“The only duty and destiny we acknowledge was that each of us should become so completely himself, so utterly faithful to the active seed which Nature planted within him, that in living out its growth he could be surprised by nothing known to come.”

Earlier Pistorius had describe the situation as:

“But no one is ready when a new ideal, a new and perhaps dangerous and ominous impulse, makes itself felt. The few who will go forth – will be us. That is why we are marked – as Cain was – to arouse fear and hatred and drive men out of a continuing idly into more dangerous reaches.”

We are left with a young man, unfinished, leaning toward the world of Cain. There is no question that Hesse, himself, leaned toward such a view and had been deeply influence by Friedrich Nietzsche who holds a quite similar view. This novel was published in 1919 and in 1927 Hesse returns to a similar view in his novel Steppenwolf on which I commented some 10 years ago.

I have very strong leanings toward the views expressed in “Demian” though I have played them out in my life in a more modest manner. I think it may be time for me to turn to a few of Hesse’s other works which I have not yet read. Sinclair’s growth in this novel is over about a 15 year period, into his mid 20s perhaps. But, even us oldsters can still grow.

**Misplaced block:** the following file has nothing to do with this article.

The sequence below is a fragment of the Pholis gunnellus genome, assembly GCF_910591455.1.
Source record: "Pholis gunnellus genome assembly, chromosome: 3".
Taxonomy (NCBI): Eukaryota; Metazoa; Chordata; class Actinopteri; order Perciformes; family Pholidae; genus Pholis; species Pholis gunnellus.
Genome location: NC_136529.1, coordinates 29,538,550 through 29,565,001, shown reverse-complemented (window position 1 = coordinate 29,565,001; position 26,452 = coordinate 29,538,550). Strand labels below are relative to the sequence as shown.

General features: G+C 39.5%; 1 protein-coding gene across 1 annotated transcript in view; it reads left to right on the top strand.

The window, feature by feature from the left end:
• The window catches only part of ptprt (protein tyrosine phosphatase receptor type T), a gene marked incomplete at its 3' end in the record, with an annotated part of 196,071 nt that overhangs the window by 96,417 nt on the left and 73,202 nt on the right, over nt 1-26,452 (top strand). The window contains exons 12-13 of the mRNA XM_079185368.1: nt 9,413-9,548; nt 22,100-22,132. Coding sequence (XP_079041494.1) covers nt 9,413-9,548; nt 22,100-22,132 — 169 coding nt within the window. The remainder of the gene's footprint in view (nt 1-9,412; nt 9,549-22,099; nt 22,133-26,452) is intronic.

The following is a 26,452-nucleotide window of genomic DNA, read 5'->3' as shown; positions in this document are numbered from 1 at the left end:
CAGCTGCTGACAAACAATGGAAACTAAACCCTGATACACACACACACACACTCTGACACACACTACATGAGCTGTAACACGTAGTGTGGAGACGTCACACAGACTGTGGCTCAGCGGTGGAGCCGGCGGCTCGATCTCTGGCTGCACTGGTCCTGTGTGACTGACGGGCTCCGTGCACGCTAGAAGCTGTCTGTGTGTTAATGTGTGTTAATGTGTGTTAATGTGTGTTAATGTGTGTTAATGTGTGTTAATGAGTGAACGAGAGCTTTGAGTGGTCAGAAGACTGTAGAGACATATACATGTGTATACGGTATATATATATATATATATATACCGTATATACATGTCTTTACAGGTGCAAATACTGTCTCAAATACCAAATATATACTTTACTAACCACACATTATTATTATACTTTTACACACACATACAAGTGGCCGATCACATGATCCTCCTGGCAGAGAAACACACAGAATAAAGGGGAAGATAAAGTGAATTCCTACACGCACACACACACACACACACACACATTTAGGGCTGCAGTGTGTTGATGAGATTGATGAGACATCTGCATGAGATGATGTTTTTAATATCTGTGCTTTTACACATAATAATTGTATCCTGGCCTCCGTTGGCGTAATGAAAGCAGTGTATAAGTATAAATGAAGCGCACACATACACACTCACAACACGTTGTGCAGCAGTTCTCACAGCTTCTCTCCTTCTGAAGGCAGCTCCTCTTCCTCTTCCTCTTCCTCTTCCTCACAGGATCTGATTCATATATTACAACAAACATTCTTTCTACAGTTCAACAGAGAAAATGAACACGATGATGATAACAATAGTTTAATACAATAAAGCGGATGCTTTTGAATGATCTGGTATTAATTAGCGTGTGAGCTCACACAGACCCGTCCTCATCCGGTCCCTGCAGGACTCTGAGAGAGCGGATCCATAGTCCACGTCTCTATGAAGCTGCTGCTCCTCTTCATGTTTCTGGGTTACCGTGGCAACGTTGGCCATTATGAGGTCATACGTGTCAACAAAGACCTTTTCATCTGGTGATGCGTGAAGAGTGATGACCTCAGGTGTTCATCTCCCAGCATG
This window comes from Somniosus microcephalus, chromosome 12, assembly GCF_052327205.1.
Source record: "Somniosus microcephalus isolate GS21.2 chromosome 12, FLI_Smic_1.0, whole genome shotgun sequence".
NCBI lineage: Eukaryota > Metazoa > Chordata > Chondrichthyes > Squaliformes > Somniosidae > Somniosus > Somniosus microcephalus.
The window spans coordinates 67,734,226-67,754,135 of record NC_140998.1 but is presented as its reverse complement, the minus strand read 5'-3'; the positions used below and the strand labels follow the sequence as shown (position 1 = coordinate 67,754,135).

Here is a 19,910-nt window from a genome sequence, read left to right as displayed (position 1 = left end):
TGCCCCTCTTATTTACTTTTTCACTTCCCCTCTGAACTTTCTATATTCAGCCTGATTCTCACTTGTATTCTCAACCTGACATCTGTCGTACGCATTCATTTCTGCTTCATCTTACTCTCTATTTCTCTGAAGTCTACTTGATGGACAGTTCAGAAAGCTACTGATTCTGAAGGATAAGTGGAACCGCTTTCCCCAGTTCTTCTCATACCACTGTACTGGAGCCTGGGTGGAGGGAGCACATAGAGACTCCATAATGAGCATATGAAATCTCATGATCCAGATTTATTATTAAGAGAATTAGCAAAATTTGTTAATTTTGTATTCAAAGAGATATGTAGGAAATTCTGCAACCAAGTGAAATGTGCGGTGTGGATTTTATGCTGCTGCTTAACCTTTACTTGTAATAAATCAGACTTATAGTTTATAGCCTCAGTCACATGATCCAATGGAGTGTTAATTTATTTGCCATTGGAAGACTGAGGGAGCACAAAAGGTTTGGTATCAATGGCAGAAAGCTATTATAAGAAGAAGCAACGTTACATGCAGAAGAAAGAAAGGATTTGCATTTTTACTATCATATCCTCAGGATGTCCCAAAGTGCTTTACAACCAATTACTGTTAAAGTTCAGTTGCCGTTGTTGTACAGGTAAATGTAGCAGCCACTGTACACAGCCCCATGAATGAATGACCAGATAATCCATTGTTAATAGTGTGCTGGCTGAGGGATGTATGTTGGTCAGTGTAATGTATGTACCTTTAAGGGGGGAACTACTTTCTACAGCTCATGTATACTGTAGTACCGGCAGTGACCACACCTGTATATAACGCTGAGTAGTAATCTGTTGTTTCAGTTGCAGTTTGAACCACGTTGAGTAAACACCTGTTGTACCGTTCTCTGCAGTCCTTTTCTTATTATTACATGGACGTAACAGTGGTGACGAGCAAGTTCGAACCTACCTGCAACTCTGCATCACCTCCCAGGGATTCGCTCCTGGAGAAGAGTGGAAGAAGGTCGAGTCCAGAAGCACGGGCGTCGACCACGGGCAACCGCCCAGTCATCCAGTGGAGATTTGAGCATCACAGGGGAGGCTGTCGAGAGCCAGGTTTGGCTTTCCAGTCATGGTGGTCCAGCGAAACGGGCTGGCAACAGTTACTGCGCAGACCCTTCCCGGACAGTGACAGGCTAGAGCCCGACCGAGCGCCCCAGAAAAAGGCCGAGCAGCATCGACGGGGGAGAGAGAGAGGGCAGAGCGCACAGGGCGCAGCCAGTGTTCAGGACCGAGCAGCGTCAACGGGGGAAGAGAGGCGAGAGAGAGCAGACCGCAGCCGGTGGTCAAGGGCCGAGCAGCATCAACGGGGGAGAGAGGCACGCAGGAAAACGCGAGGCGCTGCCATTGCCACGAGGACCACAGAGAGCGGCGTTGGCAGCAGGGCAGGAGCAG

Like Hesse, I have long been influenced by Nietzsche. However, my years in the 1950s and 60s brought me in touch with the later Existentialists and I have been rather deeply influenced by Martin Heidegger, Jean-Paul Sartre, Simone DeBeauvoir and Albert Camus, among others. Like Demian they celebrate the individual who takes control of his or her own life and values, and creates a self answerable to no one but one’s self. Like Demian we do not expect an afterlife nor any “judge” of our lives. My life is mine to make as I wish and can, and the price is that I live the consequences. I am who I have chosen to become. Certainly there are limits to what I may choose and bring into being. I may well “choose” not to age and have knees that no longer work, but some choices are not within my power. In my case, I did have the power to choose to get new knees implanted in my legs and to get my ability to walk back within my power. But, the aging comes, illness, control that others more powerful than I may have over me and so on. I have to power to do what I have the power to do, but I have the right to choose and act as I wish; I simply have to bear the consequences of me choices. Acts, after all, often have consequences.